All stories have a structure, and a project scope is no different. Like any story, our scope will have exposition (the context), some conflict (the need), a resolution (the vision), and hopefully a happily-ever-after (the outcome). Practicing telling stories is excellent practice for scoping data problems.

We will examine each part of the scoping process in detail before looking at a fully worked-out example. In subsequent chapters, we will explore other aspects of getting a good data project going, and then we will look carefully at the structures for thinking that make asking good questions much easier.

Writing down and refining our CoNVO is crucial to getting it straight. Clear writing is a sign of clear thinking. After we have done the thinking that we need to do, it is worthwhile to concisely write down each of these parts for a new problem. At least say them out loud to someone else. Having to clarify our thoughts down to a few sentences per part is extremely helpful. Once we have them clear (or at least know what is still unclear), we can go out and acquire data, clarify our understanding, start the technical work, clarify our understanding, gradually converge on something smart and useful, and…clarify our understanding. Data science is an iterative process.

Context (Co)

Every project has a context, the defining frame that is apart from the particular problems we are interested in solving. Who are the people with an interest in the results of this project? What are they generally trying to achieve? What work, generally, is the project going to be furthering?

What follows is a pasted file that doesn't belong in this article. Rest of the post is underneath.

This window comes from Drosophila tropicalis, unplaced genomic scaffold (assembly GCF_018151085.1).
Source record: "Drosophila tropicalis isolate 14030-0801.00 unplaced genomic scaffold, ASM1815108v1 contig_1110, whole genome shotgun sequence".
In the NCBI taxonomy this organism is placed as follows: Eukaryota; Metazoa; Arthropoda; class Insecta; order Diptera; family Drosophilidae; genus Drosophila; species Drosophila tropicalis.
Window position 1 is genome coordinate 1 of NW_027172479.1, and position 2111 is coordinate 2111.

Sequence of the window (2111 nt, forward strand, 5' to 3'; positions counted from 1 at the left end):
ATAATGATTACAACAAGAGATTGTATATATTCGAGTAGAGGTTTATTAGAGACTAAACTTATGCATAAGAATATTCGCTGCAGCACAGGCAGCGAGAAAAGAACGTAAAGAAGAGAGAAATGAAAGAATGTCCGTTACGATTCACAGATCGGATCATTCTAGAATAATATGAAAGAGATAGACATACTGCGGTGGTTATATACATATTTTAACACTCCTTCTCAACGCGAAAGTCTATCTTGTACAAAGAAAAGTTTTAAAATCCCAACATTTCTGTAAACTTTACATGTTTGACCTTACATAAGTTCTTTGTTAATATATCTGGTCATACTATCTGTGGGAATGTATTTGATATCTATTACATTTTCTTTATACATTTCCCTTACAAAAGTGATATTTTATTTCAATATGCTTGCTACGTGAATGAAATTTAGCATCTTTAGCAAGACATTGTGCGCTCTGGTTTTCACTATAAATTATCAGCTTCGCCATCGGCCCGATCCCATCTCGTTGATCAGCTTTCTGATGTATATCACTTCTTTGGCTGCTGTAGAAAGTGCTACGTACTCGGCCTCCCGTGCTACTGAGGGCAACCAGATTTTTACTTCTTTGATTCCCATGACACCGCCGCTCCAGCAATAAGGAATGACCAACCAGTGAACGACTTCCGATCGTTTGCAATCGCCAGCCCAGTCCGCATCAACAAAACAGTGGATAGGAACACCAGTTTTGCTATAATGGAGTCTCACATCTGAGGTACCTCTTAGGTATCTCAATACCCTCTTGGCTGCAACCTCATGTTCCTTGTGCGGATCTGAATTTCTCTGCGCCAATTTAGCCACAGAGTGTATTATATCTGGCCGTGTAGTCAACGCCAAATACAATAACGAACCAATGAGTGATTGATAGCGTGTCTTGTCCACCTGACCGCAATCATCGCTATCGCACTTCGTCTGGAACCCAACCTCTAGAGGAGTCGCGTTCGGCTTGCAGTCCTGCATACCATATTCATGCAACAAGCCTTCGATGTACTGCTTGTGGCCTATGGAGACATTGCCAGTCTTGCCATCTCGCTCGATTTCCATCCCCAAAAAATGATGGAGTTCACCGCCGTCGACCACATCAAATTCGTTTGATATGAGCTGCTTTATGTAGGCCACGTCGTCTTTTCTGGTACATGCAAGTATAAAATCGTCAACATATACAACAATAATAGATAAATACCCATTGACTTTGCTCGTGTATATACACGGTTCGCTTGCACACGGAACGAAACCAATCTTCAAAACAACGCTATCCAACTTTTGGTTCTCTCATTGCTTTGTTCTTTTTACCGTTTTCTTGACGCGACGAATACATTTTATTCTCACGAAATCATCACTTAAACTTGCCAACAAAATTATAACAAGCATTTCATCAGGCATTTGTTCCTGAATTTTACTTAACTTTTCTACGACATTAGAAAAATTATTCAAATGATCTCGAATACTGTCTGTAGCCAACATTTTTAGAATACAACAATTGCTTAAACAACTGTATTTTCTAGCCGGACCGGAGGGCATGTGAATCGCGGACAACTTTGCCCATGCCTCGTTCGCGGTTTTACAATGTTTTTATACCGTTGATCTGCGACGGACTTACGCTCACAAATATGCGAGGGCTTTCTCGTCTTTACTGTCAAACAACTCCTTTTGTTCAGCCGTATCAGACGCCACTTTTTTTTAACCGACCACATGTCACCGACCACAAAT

Here are some examples of contexts, very loosely based on real organizations, distilled down into a few sentences:

  • This nonprofit organization reunites families that have been separated by conflict. It collects information from refugees in host countries. It visits refugee camps and works with informal networks in host countries further from conflicts. It has built a tool for helping refugees find each other. The decision makers on the project are the CEO and CTO.
  • This department in a large company handles marketing for a shoe manufacturer with a large online presence. The department’s goal is to convince new customers to try its shoes and to convince existing customers to return again. The final decision maker is the VP of Marketing.
  • This news organization produces stories and editorials for a wide audience. It makes money through advertising and through premium subscriptions to its content. The main decision maker for this project is the head of online business.
  • This advocacy organization specializes in ferreting out and publicizing corruption in politics. It is a small operation, with several staff members who serve multiple roles. They are working with a software development team to improve their technology for tracking evidence of corrupt politicians.

Contexts emerge from understanding who we are working with and why they are doing what they are doing. We learn the context from talking to people, and continuing to talk to them until we understand what their long-term goals are. The context sets the overall tone for the project, and guides the choices we make about what to pursue. It provides the background that makes the rest of the decisions make sense. The work we do should further the mission espoused in the context. At least if it does not, we should be aware of that.